Anxiety robs us of our relationships. We can’t put it any more bluntly than that. Now some anxiety really can’t be helped. Like: You’re going in for a big interview, or you’ve just lost your job. Others of you are there rocking in your chair, eyes affixed to the television, and your mind is deafened by what some have said sounds like a rushing wind in their heads because at a moment’s notice you’ll be called back to the hospital where a parent lies. Some of you have been dealt even more serious blows like being crushed by emotional and mental abuse, or suffering significant trauma in the form of post traumatic stress. Maybe you haven’t suffered trauma, but your child is leaving for college at the end of the summer.
Most of us, however are simply so very busy that we take little to no time for ourselves, and even less time for our loved ones. Couple after couple that come in for counseling tell that story. They don’t know that their constant stress, and their stress reaction, produce a constant flow of cortisol, known as “the stress hormone.”
Cortisol is released because your body perceives a threat which requires a quick reaction, the need to defend yourself, or at least the need for heightened-awareness. Cortisol begins a process where your body is moved away from the functioning of daily life, including memory making, and moves your system to sensory awareness, and muscle readiness. In other words, your body is prepared for “fight, flight, or freeze.” Some add “Fawn” to that list which is a defense strategy that says, “just get along whatever you do, and nobody will get hurt.”
Elevated cortisol levels that are relatively constant in a body interrupt learning, memory, and cognitive functioning. Cortisol lowers immune function, and decreases bone density, increases the chances for heart disease, weight gain, and blood pressure. If cortisol can do all those things to your body, what do you think high anxiety can do to your relationships?
Anxiety wreaks havoc on your marriage, partnership, and other relationships, that’s the truth. But TAKE HEART! You can do things that help you be more relational, and you’ll be a better version of you, too!
Kids and adults are often heard moaning, “I tried and it didn’t work!” We hear it quite a lot. We just shake our heads and ask, “well, did ya practice?” You see, anything practiced will improve. We teach you how to be different.
Anxiety interrupts your ability to communicate, affects your sense of trust, hope, and desire — all of which make for a bad relationship. The bottom line is you don’t need to be in a constant state of hyper-awareness. There is not a Sabre-Tooth tiger in the other room. Your stress is hurting you. You can use your partner to help ‘better’ you, as session by session we work towards relational success. But you can find ways to care for yourself right now so that you can be better for the love of your life. We take our anxious spouses through a number of particular practice points.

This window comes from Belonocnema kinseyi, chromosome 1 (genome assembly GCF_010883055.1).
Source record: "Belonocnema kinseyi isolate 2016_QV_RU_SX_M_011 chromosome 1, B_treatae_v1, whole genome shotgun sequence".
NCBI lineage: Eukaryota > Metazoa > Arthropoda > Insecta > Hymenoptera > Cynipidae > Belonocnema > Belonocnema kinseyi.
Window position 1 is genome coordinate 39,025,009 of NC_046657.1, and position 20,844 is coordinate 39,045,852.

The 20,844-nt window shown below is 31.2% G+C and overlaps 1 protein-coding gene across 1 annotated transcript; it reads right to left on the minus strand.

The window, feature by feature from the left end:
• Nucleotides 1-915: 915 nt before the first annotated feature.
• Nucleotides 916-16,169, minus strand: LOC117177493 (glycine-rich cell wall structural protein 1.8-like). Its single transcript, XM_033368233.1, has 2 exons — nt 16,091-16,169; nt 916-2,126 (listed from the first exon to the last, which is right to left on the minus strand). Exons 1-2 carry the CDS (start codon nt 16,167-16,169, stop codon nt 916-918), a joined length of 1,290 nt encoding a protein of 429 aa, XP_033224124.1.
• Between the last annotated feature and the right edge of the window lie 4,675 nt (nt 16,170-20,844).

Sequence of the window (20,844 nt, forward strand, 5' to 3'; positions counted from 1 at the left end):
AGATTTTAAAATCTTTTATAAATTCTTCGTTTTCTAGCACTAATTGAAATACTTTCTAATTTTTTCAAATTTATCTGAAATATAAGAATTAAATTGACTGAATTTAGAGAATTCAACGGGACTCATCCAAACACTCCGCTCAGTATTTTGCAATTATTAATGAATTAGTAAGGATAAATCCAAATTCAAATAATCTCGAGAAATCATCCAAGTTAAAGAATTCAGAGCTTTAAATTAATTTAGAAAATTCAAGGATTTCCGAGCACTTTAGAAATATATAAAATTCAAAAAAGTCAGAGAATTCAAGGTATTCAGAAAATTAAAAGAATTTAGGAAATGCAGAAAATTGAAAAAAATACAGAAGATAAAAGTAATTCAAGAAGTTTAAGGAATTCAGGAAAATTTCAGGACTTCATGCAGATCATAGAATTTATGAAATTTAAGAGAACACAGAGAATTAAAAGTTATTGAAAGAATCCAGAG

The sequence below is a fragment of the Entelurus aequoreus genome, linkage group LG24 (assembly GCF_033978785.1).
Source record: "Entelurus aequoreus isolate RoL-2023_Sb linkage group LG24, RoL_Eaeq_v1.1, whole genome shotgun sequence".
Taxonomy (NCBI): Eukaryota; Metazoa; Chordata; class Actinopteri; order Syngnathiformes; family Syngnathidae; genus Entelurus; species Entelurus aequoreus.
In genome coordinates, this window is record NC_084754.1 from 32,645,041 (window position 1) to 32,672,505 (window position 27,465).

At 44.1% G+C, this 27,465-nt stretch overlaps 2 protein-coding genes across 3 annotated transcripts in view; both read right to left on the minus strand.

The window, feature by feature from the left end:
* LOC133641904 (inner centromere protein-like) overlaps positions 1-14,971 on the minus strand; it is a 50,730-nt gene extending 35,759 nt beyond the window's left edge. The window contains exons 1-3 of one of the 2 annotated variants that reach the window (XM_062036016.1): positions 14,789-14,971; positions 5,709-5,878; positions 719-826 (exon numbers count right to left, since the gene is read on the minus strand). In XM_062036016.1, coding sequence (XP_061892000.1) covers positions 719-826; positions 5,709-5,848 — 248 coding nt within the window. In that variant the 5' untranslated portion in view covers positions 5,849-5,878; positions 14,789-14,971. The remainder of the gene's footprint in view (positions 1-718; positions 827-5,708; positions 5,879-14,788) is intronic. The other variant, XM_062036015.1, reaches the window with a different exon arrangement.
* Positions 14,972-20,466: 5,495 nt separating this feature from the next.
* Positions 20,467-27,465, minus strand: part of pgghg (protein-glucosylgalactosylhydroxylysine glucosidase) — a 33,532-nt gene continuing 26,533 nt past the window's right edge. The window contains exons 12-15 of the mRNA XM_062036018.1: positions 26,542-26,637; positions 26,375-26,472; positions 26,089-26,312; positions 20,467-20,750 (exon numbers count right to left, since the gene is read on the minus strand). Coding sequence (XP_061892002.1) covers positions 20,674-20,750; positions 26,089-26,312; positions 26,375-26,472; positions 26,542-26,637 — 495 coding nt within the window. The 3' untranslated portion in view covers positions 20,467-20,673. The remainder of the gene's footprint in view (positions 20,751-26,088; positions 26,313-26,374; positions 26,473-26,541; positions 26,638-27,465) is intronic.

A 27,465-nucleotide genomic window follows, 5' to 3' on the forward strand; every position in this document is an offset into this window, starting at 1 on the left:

A practice point is a fundamental effort to be a better relational person. A good analogy for what we mean by a practice point is from the game of basketball. Particular practice points for the athlete are the dribble, the pass, the free-throw, a defensive stance, and the rebound. All of these practice points make the player a better teammate.
You want to be a better husband or wife? Practice. You want to achieve freedom from anxiety? Many of you can practice that too, and prepare to not be anxious. Many of you can choose to be different. Then find your fundamental practice point, and practice. One such practice point is called “grounding.” A myriad grounding techniques exist. Some mindfulness techniques require imaging and quite a lot of time, while others require only a few seconds. You’ll have to practice your favorite techniques. Freedom from anxiety isn’t a “one and done” effort. But practice and practice and after some time, your anxiety will lessen most often.
One effective idea for anxiety sufferers is to pick up the phone to call a friend. We often place a call as an important piece of an anti-anxiety plan. We know, intellectually you’re aware you’ll probably have a great conversation. But anxiety magnifies every difficult emotion, negative thought or sign of hesitation. Anxiety turns a normal event into a false message that becomes part of your pretend normal, and that can make talking about it difficult. Therefore, what follows are multiple ideas you can do on your own! They are all excellent practice points you can work with that will help you.
What anxious thoughts are you having that are most likely unrealistic? Two of the greatest tools you have to help with anxiety are a paper and a pen/pencil. Anxiety robs you of your sense of real normal, but it’s often helpful just to see what you’re feeling, or what triggered your feeling, on that piece of paper.
There are other ways that can help in the moment. Next week we will provide you some additional grounding tools – so be sure to check back next week! What will follow are different grounding tools or techniques that can eventually work to give you long-term freedom from anxiety! Think about that for a moment. Really think. What might life be like if you had freedom from anxiety? What would you do more of? What would you be able to do that you can’t do now? This is your turn to dream, just a little. Allow yourself a single moment of freedom to consider … freedom.
What you would do, say, or where would you go if you could be free? The tools are good in themselves, but we want you to gain insight into who you are in the process. Come in and get help working through that if you need to, but you got this. You got this.
Until next time: God bless.
Brought to you by:
Rick & Monique Elgersma of Real Connections Counseling, LLC
Get Quite a Lift at Real Connections Counseling”